Another reason for the lack of vulnerability to weaker retail sales is the very strong balance sheet. A company with less leverage should generally be less volatile. As you can see, the balance sheet is very conservative:

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The total capitalization of the REIT relies heavily on common stock. The lack of leverage here results in less volatility. To be fair, I think a little more debt would be perfectly reasonable in the capital structure but the high share price is giving the highest quality triple net lease REITs a favorable environment for issuing new shares.

The preferred stock is a fairly small part of the financing structure for O. I expect them to call the shares as soon as they are eligible for a call and to issue a new series of preferred stock at a lower coupon rate.

As an example of the issuing new equity, STORE Capital (NYSE:STOR) recently indicated another issuance. When a triple net lease REIT announces issuance of new shares, it typically sent share prices lower for a day or two as investors feared excess share supply rather than recognizing that the new issuance would fund new acquisitions at attractive rates and result in growth in dividends for future periods. To the investor's credit, STORE Capital did not underperform the sector on the announcement.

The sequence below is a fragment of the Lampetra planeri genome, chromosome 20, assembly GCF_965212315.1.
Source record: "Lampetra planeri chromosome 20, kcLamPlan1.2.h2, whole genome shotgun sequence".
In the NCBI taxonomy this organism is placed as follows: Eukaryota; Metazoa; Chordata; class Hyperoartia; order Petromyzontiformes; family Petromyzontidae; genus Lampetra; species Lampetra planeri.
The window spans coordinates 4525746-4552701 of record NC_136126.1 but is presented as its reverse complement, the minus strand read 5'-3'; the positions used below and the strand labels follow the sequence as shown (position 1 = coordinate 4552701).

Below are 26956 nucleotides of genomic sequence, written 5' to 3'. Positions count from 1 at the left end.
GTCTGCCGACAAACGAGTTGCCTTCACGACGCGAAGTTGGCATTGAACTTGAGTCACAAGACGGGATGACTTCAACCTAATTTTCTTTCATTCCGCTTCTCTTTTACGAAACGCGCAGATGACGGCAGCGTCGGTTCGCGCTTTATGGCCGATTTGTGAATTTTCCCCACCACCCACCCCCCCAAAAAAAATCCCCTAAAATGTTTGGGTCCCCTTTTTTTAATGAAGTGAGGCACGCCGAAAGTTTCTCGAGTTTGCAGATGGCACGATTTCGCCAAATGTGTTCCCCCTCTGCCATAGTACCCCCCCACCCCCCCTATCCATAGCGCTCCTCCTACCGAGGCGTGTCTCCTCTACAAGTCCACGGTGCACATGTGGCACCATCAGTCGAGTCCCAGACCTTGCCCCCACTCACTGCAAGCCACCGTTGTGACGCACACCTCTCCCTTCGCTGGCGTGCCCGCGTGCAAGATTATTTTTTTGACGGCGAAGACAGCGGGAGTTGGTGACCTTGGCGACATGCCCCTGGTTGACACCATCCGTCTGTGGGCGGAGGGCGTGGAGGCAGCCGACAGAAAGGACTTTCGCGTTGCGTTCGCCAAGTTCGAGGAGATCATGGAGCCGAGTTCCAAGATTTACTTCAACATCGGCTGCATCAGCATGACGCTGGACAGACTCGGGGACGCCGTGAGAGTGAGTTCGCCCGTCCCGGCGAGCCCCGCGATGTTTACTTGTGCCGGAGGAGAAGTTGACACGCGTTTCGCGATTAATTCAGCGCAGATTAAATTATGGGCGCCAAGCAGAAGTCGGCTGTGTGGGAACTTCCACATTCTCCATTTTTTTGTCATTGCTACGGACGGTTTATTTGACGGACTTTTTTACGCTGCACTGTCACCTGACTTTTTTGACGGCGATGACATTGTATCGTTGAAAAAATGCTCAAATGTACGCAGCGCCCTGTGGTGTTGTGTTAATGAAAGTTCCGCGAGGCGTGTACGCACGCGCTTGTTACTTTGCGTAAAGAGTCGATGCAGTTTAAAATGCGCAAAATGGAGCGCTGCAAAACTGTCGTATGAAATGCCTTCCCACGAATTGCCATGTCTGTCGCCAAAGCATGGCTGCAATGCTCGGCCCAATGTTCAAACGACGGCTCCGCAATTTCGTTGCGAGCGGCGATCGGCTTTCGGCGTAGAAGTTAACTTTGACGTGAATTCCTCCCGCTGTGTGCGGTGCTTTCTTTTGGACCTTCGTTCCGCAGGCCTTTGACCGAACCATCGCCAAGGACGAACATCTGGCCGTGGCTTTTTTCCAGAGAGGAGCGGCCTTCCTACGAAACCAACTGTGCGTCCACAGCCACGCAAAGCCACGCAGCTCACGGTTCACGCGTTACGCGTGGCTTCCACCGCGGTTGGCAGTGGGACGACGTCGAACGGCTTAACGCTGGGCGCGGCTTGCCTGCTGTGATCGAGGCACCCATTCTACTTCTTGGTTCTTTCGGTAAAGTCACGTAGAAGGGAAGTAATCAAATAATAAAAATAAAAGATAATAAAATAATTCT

I'd be happy to see Realty Income Corporation announce a similar issuance to fund more acquisitions. The simple case right now is that Realty Income Corporation has a very low WACC (weighted average cost of capital) which should make growing the portfolio very attractive.

A Harsh Sell Off

Today (written Tuesday), 05/17/2016, during the trading hours, I see O down 2.03%, STOR down 2.14%, and National Retail Properties (NYSE:NNN) down 2.6%. This is a fairly absurd selloff because the iShares 20+ Year Treasury Bond ETF (NYSEARCA:TLT) and the Vanguard Long-Term Corporate Bond Index ETF (NASDAQ:VCLT) are both up on the day, .16% and .07%, respectively. Even if investors want to treat rental revenues as being more dangerous, perhaps on par with junk bonds, the SPDR Barclays Capital High Yield Bond ETF (NYSEARCA:JNK) is only down .09%.

The Vanguard REIT Index ETF (NYSEARCA:VNQ) is down 1.84% on the day. The REIT ETF is covering a much larger portion of the economy and most REITs don't offer the same level of revenue stability. When equity markets are selling off and bond markets are rallying, O, NNN, and STOR should not be underperforming the REIT index funds. I'm long NNN, STOR, and VNQ. I would've expected the triple net lease REITs to be outperforming VNQ when investors are scared about the state of the economy and VNQ to outperform when the broader market is rallying and investors are feeling more optimistic about the macroeconomic situation.

Disclosure: I am/we are long NNN, STOR, VNQ.

I wrote this article myself, and it expresses my own opinions. I am not receiving compensation for it (other than from Seeking Alpha). I have no business relationship with any company whose stock is mentioned in this article.